Navigating adversity with grit

Griffin Ziemer shares his experience and teamwork in boat racing.


THROUGH THE FOG. Similar to navigating through the fog, Ziemer has learned to overcome the challenges of rowing in the frigid cold winters of Minnesota. “We’re off the water half of the year…It’s pretty hard to stay in competition,” he said. Despite the challenges Ziemer will be competing at a final in nationals. SUBMITTED PHOTO: Griffin Ziemer

Senior Griffin Ziemer knows what it means to set the pace with an oar and glide through water as the sun rises.

Though more commonly known as “crew,” rowing involves racing boats with long oars attached to oarlocks. Originating on the River Thames in London, England in the early 17th century, rowing has since spread across the world and was added to the Olympics in 1900.

“My brother rowed in college, so I thought I’d try it out,” Ziemer said. “I ended up really liking it.”
He has been rowing since freshman year.

“I got pretty serious about it towards the end of my sophomore year.”

He currently rows with Minneapolis Rowing Club, an organization with 300 members. Founded a few years after World War I, the club was named in honor of an earlier organization that was founded in 1877 and met its end at the beginning of the 20th century.

For Ziemer, rowing is a year-round commitment. In the winter, spring, and summer, races (known as regattas) are generally 2000 meters, while the fall consists primarily of 1000 meter races. Each year, there are about 13 regattas. Regionals take place in early spring and nationals at the end of spring. To qualify for nationals, a team has to place top three in their regional final competition. Once at nationals, teams compete in time trials that determine whether they will be placed in a final.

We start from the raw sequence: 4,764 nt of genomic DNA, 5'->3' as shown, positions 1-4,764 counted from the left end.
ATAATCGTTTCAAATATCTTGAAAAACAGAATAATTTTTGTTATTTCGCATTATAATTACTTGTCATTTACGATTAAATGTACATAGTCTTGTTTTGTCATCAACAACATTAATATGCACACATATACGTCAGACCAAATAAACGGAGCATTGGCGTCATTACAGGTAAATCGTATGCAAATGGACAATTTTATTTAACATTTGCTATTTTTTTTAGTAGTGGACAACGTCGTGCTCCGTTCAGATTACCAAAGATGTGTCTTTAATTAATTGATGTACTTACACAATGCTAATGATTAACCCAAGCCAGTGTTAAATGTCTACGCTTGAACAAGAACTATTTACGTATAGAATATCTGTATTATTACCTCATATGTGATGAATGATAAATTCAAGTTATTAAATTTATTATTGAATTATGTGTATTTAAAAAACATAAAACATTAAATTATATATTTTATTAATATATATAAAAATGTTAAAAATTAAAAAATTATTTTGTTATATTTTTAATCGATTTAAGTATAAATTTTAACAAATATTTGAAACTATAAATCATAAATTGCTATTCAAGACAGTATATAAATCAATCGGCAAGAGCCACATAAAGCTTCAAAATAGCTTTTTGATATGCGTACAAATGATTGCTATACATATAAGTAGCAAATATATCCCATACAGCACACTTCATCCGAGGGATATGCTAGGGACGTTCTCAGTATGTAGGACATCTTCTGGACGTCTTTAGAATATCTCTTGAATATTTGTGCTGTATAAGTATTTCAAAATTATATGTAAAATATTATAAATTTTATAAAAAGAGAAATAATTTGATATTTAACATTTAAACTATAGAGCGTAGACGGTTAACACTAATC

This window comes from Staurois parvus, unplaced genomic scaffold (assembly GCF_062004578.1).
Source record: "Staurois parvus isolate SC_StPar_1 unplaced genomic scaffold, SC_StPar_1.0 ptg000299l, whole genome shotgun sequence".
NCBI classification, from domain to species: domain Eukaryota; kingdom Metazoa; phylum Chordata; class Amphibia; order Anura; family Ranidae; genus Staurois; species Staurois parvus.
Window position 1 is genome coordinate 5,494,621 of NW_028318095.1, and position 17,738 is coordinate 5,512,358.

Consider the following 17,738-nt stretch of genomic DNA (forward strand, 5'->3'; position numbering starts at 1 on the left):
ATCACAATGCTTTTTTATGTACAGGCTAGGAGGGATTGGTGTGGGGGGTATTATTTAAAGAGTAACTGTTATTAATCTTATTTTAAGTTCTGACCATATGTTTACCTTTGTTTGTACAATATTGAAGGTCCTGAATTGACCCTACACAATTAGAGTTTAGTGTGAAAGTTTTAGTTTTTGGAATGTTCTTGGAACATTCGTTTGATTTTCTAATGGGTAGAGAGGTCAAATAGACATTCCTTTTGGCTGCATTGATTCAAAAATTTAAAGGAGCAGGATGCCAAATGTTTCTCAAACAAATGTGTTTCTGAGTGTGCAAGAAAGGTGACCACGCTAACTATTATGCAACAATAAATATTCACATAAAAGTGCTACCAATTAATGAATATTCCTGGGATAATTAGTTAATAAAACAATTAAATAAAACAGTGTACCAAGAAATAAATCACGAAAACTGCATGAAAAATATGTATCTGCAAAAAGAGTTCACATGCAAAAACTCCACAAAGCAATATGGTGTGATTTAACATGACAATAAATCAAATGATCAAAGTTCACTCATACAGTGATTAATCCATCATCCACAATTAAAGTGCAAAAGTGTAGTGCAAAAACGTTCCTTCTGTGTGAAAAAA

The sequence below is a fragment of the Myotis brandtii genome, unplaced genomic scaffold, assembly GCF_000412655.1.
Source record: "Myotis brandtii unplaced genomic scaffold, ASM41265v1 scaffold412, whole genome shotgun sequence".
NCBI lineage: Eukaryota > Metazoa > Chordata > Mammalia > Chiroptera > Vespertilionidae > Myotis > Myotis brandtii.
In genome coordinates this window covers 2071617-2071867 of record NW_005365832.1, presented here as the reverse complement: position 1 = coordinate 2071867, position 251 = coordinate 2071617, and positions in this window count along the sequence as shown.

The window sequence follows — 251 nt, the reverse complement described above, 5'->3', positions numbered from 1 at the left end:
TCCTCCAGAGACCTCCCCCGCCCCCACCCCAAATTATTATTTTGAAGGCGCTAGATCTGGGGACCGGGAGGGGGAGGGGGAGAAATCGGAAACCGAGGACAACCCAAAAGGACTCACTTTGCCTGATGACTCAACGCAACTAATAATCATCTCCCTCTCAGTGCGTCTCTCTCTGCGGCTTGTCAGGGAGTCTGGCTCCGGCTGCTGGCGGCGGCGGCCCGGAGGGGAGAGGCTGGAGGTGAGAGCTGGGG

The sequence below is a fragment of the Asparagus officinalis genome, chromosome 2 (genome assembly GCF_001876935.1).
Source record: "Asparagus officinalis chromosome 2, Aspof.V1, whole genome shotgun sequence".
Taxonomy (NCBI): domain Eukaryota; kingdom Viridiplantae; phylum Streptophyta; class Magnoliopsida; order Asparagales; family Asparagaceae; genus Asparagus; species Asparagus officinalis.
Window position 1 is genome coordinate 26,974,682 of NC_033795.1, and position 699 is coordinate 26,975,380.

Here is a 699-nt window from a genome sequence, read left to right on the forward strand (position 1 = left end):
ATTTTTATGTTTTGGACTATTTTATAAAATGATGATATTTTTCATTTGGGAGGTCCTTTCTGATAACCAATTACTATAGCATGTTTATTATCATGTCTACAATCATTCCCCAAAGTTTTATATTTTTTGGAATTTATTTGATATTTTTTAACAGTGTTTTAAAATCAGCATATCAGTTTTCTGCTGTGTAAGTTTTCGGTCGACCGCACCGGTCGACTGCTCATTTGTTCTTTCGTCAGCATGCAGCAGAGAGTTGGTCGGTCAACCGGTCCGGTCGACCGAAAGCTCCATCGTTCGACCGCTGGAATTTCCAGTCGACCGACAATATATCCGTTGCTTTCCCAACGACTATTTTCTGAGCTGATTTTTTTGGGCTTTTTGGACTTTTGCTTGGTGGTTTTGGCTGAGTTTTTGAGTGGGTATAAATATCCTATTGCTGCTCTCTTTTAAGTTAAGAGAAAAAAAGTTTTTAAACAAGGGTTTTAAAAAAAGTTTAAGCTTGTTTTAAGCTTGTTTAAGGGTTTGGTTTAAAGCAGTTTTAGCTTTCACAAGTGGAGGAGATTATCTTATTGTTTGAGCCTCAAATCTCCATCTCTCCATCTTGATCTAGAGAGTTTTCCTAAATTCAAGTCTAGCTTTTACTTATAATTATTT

Individually, Ziemer has committed to a regular training schedule, exercising six days a week for three to four hours each day.

He wakes up at 4:30 in the morning to work out and also trains after school, either on his own or at team practices.

“I think it’s really important to have something like that in your life, so you can step away from work or school or whatever,” he said.

Although Ziemer trains regularly, the time he spends actually rowing is limited by harsh Minnesota winters.

“We’re off the water half of the year,” he said. “It’s pretty hard to stay in competition.”
When they don’t have access to water, Ziemer and his teammates rely on ergometers, indoor rowing machines that simulate the actions performed in a boat and are colloquially known as ergs.

In spite of the challenging climate, Ziemer and the Minneapolis Rowing Club are successful, qualifying three boats for nationals in the spring of 2021, the most the club has ever sent: “We were coming off a long break because of the pandemic,” he said. “We had our first regatta in probably a year, and our team went out, and we qualified three boats. Seeing that we could hold our own with other teams who hadn’t stopped training during COVID was pretty cool.”

Rowing in a quad (four rowers with two oars each), Ziemer’s boat was the only one of the three that made it to a final at nationals. “To be a part of that was pretty special,” he said.

For now, though, it’s time to step into the boat, fasten the oars in the oarlocks, and push into the river.

“It’s a great environment, a great community, and a great way to stay in shape,” he said. “ I would definitely encourage more people to do it. It’s a little bit of an out there sport, especially for Minnesota in the Midwest, but…it would be pretty fun to see more familiar faces at rowing practices.”

Ziemer was recently recruited to Oregon State University’s rowing team and plans to continue rowing for the rest of his life.